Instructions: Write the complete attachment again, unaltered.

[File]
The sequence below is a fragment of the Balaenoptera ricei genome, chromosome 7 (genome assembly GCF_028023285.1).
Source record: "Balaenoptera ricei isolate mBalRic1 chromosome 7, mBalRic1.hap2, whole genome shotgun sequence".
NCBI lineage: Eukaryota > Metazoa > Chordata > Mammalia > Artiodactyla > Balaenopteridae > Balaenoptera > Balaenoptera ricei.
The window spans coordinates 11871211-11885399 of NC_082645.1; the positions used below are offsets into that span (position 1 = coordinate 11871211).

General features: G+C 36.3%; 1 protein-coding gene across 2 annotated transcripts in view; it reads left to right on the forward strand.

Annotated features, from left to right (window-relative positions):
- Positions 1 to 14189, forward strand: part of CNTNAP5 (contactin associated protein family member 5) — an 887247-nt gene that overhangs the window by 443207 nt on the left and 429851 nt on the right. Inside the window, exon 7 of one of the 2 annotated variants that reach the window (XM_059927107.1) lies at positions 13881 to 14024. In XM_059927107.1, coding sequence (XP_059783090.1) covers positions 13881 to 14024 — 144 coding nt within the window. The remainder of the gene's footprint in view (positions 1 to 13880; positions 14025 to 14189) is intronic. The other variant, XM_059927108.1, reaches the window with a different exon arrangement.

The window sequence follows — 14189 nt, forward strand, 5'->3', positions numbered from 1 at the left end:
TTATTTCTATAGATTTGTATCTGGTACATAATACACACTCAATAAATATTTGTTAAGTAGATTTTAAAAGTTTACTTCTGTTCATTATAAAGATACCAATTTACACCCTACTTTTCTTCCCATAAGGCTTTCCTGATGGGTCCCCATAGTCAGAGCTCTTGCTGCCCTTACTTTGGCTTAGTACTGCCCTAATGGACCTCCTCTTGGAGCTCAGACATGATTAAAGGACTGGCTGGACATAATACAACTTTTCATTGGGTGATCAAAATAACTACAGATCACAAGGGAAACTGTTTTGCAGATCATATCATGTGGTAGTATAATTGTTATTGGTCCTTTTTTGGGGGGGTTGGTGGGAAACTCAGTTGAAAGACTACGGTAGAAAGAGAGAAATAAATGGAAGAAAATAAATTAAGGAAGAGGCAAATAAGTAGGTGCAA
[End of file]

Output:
The sequence below is a fragment of the Balaenoptera ricei genome, chromosome 7 (genome assembly GCF_028023285.1).
Source record: "Balaenoptera ricei isolate mBalRic1 chromosome 7, mBalRic1.hap2, whole genome shotgun sequence".
NCBI lineage: Eukaryota > Metazoa > Chordata > Mammalia > Artiodactyla > Balaenopteridae > Balaenoptera > Balaenoptera ricei.
The window spans coordinates 11871211-11885399 of NC_082645.1; the positions used below are offsets into that span (position 1 = coordinate 11871211).

General features: G+C 36.3%; 1 protein-coding gene across 2 annotated transcripts in view; it reads left to right on the forward strand.

Annotated features, from left to right (window-relative positions):
- Positions 1 to 14189, forward strand: part of CNTNAP5 (contactin associated protein family member 5) — an 887247-nt gene that overhangs the window by 443207 nt on the left and 429851 nt on the right. Inside the window, exon 7 of one of the 2 annotated variants that reach the window (XM_059927107.1) lies at positions 13881 to 14024. In XM_059927107.1, coding sequence (XP_059783090.1) covers positions 13881 to 14024 — 144 coding nt within the window. The remainder of the gene's footprint in view (positions 1 to 13880; positions 14025 to 14189) is intronic. The other variant, XM_059927108.1, reaches the window with a different exon arrangement.

The window sequence follows — 14189 nt, forward strand, 5'->3', positions numbered from 1 at the left end:
TTATTTCTATAGATTTGTATCTGGTACATAATACACACTCAATAAATATTTGTTAAGTAGATTTTAAAAGTTTACTTCTGTTCATTATAAAGATACCAATTTACACCCTACTTTTCTTCCCATAAGGCTTTCCTGATGGGTCCCCATAGTCAGAGCTCTTGCTGCCCTTACTTTGGCTTAGTACTGCCCTAATGGACCTCCTCTTGGAGCTCAGACATGATTAAAGGACTGGCTGGACATAATACAACTTTTCATTGGGTGATCAAAATAACTACAGATCACAAGGGAAACTGTTTTGCAGATCATATCATGTGGTAGTATAATTGTTATTGGTCCTTTTTTGGGGGGGTTGGTGGGAAACTCAGTTGAAAGACTACGGTAGAAAGAGAGAAATAAATGGAAGAAAATAAATTAAGGAAGAGGCAAATAAGTAGGTGCAA